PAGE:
Inv. Scu 1016
The god is shown nude with the exception of the iconographic lion skin worn over his head. The legs and paws of the animal are easily visible as they rest on the chest of the boy and another length of skin drapes his left arm.
The skin comes from the Nemean Lion, whose murder was one of the famous twelve labors of Hercules.
In his open left hand, the boy Hercules holds the apples of the Hesperides and in his right his club – each of these objects are also typical attributes of the hero.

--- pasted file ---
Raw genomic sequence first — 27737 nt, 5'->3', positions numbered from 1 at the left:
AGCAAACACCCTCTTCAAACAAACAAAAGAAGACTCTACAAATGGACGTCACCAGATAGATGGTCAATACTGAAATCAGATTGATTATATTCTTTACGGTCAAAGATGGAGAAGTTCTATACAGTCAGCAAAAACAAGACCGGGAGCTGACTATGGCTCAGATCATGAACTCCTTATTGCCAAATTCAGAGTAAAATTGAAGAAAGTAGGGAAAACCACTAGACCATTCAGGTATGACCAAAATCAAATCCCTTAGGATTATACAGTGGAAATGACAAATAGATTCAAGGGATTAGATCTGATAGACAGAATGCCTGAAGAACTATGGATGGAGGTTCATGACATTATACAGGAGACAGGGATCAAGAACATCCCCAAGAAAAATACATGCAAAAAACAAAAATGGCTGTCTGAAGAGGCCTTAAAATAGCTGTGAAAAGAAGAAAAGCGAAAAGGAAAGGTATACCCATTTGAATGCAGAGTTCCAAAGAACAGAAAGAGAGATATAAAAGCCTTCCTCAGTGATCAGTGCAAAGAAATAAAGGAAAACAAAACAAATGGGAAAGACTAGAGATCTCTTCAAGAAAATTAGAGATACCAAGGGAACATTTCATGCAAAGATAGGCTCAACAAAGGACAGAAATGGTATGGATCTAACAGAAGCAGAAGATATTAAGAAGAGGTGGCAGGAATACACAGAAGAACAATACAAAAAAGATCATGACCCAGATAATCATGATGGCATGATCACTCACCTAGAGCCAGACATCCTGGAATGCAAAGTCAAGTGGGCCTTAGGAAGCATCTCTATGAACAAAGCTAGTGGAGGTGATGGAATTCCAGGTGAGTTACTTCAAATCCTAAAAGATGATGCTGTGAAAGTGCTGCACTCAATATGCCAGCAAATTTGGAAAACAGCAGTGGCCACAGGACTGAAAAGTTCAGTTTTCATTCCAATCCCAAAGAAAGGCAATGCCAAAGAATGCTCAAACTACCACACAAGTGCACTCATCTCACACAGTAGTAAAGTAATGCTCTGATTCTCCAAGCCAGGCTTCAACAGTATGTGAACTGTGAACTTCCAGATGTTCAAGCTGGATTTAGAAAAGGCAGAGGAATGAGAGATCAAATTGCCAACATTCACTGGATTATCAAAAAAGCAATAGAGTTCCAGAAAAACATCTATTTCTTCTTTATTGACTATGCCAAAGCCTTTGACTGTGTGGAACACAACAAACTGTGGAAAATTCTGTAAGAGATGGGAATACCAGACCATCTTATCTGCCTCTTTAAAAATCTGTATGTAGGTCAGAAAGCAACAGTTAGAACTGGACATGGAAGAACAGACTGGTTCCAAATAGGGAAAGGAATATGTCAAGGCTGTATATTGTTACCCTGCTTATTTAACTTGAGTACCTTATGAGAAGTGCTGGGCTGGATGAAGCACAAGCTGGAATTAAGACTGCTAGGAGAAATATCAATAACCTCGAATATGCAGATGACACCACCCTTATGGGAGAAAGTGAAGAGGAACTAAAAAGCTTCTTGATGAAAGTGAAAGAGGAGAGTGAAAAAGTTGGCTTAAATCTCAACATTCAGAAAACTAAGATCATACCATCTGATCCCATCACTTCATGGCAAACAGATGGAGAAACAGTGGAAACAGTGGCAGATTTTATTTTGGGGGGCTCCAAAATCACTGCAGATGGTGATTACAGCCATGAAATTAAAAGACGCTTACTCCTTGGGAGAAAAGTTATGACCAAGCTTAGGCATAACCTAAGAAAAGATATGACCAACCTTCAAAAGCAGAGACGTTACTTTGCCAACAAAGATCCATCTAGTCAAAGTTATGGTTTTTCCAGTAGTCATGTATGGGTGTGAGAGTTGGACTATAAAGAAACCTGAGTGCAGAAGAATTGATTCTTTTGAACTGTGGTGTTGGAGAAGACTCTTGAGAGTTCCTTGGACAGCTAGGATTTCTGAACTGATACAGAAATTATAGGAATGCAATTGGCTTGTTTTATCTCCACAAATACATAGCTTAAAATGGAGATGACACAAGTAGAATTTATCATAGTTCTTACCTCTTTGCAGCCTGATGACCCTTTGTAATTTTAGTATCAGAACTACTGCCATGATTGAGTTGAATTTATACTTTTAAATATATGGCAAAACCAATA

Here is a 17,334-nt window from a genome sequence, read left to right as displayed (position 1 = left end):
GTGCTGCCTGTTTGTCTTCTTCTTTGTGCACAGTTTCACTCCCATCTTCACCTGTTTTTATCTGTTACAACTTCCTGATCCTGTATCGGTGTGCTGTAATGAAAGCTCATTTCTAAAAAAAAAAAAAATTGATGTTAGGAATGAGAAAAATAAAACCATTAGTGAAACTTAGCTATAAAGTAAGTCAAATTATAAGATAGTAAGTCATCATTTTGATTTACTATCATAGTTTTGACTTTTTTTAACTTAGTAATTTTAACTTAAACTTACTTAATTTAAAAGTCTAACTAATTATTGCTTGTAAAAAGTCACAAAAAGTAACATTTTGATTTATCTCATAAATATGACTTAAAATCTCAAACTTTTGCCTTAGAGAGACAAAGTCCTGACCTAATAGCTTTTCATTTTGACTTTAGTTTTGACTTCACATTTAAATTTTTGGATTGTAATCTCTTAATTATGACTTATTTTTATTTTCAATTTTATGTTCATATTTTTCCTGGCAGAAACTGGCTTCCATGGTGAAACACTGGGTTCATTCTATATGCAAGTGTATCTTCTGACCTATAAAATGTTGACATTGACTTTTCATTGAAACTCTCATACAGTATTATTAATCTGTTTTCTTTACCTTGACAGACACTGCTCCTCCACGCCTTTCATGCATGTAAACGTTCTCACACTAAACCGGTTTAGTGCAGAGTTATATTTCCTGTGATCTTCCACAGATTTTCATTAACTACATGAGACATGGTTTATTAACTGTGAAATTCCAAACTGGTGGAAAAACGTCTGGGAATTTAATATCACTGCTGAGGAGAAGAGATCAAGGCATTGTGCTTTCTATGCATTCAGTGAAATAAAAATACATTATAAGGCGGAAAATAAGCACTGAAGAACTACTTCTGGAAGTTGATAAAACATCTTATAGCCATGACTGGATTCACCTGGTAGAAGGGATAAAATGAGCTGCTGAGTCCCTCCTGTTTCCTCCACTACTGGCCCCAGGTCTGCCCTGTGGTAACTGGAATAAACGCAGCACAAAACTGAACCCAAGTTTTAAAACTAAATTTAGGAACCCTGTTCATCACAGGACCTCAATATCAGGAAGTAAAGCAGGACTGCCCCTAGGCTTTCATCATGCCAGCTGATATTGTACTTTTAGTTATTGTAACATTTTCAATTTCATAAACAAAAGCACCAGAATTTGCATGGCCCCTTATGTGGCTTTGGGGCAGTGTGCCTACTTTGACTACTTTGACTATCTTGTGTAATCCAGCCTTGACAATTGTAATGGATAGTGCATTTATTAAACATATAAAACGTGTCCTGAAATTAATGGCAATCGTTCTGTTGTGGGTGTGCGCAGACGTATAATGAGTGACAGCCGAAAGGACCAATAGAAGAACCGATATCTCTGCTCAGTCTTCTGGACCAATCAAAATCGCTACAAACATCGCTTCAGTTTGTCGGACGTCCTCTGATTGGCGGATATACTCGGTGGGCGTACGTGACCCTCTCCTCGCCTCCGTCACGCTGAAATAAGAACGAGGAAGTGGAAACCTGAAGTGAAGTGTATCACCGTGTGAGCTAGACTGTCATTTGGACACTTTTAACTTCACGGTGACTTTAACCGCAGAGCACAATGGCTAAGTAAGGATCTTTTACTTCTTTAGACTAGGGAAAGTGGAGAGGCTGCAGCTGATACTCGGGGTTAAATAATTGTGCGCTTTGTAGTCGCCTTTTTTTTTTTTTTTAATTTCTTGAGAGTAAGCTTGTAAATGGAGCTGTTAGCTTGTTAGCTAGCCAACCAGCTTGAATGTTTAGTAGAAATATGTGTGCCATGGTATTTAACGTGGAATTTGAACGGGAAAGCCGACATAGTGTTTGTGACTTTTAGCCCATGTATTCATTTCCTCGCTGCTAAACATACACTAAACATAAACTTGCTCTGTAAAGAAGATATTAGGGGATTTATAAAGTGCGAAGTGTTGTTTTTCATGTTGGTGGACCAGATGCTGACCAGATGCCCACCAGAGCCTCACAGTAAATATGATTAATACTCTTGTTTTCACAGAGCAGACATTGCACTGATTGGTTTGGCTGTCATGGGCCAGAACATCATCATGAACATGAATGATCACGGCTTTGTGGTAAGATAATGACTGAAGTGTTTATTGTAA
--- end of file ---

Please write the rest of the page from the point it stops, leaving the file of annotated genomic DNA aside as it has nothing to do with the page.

The volcanic rock, from which the piece was constructed, is a very hard material and makes the sculpting process difficult. The figure’s abdomen and thigh muscles are well-defined, but the rest of the body seems flat and therefore inanimate.
The work dates to the end of the third century A.D. and it comes from the Aventine hill.